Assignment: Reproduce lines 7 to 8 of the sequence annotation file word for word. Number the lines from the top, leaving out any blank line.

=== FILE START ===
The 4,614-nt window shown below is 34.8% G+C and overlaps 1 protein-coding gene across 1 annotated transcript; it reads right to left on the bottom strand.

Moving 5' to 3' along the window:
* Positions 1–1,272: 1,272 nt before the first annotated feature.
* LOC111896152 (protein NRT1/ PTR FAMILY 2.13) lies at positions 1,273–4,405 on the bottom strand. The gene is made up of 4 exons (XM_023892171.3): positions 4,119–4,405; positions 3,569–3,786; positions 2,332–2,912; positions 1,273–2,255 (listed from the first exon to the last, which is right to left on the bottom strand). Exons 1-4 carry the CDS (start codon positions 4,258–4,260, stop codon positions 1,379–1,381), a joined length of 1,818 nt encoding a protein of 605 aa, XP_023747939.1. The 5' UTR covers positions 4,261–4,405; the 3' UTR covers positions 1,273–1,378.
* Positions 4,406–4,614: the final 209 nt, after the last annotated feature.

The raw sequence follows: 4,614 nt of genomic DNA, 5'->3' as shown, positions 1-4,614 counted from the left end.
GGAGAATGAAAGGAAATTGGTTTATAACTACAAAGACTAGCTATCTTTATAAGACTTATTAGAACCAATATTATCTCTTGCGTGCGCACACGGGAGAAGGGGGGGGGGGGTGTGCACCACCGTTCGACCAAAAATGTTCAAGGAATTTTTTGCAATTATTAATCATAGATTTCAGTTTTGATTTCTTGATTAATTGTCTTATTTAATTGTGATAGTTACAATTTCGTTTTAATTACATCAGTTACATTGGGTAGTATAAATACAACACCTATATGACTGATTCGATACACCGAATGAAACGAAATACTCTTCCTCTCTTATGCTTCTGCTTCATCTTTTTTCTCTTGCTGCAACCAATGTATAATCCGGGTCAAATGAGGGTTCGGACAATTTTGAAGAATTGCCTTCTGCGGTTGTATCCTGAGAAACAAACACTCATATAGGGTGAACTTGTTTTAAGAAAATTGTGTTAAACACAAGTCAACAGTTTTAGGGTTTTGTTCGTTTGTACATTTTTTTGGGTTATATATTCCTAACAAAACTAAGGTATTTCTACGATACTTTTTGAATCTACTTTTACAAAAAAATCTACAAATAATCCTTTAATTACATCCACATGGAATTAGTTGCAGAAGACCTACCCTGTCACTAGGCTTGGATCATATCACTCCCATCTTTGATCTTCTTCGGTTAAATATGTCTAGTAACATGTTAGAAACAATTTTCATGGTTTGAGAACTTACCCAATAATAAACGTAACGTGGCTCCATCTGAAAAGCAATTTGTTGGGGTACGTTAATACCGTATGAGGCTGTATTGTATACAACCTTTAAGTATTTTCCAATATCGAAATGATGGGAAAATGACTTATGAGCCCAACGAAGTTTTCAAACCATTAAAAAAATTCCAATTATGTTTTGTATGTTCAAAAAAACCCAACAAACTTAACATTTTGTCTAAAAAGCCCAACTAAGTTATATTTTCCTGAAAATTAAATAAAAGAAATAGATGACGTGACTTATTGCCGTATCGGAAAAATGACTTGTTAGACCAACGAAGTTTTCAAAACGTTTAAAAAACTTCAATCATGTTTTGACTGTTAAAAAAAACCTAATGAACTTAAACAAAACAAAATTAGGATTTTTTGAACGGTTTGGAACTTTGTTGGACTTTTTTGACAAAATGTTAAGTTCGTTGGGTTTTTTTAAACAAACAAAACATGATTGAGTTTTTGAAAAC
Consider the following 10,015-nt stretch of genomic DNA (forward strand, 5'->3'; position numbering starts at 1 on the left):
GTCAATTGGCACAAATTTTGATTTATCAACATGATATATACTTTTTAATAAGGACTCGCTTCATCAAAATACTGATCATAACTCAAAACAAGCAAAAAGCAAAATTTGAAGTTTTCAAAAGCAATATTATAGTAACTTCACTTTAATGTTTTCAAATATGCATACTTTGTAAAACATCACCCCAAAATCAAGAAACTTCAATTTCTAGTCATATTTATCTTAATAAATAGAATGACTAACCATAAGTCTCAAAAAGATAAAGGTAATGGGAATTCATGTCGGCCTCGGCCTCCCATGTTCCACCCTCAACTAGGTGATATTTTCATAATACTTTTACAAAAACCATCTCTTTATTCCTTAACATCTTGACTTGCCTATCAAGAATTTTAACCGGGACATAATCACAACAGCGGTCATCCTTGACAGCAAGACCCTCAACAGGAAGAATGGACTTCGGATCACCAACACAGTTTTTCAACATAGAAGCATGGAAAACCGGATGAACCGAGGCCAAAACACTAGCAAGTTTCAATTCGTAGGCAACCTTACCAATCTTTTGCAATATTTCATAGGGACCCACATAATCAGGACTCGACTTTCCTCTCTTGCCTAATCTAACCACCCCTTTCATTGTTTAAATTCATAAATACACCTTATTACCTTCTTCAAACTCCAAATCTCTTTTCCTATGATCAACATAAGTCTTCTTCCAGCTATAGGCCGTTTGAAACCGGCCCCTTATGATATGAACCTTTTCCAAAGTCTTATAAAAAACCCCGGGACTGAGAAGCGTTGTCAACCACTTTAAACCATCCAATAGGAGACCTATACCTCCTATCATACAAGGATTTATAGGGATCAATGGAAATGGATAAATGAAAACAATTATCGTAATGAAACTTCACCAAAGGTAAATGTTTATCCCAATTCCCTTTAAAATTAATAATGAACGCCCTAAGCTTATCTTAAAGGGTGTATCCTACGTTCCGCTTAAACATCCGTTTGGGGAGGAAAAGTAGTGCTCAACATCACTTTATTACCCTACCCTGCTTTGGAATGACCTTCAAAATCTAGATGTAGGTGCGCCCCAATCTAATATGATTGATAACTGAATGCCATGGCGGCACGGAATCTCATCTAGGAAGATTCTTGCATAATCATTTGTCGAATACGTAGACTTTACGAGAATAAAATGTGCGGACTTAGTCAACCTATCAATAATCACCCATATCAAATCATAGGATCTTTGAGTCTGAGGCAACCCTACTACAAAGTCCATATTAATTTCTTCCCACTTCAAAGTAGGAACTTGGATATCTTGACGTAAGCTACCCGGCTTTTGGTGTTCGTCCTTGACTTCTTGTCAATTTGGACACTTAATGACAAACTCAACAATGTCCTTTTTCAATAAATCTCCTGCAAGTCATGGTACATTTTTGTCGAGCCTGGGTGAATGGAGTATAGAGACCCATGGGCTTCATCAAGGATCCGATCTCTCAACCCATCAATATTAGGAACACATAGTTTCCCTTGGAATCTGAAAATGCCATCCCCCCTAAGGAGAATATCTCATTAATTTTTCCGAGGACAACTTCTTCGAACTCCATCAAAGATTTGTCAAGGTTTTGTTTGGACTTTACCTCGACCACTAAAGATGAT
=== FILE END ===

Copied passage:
GGAGAATGAAAGGAAATTGGTTTATAACTACAAAGACTAGCTATCTTTATAAGACTTATTAGAACCAATATTATCTCTTGCGTGCGCACACGGGAGAAGGGGGGGGGGGGTGTGCACCACCGTTCGACCAAAAATGTTCAAGGAATTTTTTGCAATTATTAATCATAGATTTCAGTTTTGATTTCTTGATTAATTGTCTTATTTAATTGTGATAGTTACAATTTCGTTTTAATTACATCAGTTACATTGGGTAGTATAAATACAACACCTATATGACTGATTCGATACACCGAATGAAACGAAATACTCTTCCTCTCTTATGCTTCTGCTTCATCTTTTTTCTCTTGCTGCAACCAATGTATAATCCGGGTCAAATGAGGGTTCGGACAATTTTGAAGAATTGCCTTCTGCGGTTGTATCCTGAGAAACAAACACTCATATAGGGTGAACTTGTTTTAAGAAAATTGTGTTAAACACAAGTCAACAGTTTTAGGGTTTTGTTCGTTTGTACATTTTTTTGGGTTATATATTCCTAACAAAACTAAGGTATTTCTACGATACTTTTTGAATCTACTTTTACAAAAAAATCTACAAATAATCCTTTAATTACATCCACATGGAATTAGTTGCAGAAGACCTACCCTGTCACTAGGCTTGGATCATATCACTCCCATCTTTGATCTTCTTCGGTTAAATATGTCTAGTAACATGTTAGAAACAATTTTCATGGTTTGAGAACTTACCCAATAATAAACGTAACGTGGCTCCATCTGAAAAGCAATTTGTTGGGGTACGTTAATACCGTATGAGGCTGTATTGTATACAACCTTTAAGTATTTTCCAATATCGAAATGATGGGAAAATGACTTATGAGCCCAACGAAGTTTTCAAACCATTAAAAAAATTCCAATTATGTTTTGTATGTTCAAAAAAACCCAACAAACTTAACATTTTGTCTAAAAAGCCCAACTAAGTTATATTTTCCTGAAAATTAAATAAAAGAAATAGATGACGTGACTTATTGCCGTATCGGAAAAATGACTTGTTAGACCAACGAAGTTTTCAAAACGTTTAAAAAACTTCAATCATGTTTTGACTGTTAAAAAAAACCTAATGAACTTAAACAAAACAAAATTAGGATTTTTTGAACGGTTTGGAACTTTGTTGGACTTTTTTGACAAAATGTTAAGTTCGTTGGGTTTTTTTAAACAAACAAAACATGATTGAGTTTTTGAAAAC
Consider the following 10,015-nt stretch of genomic DNA (forward strand, 5'->3'; position numbering starts at 1 on the left):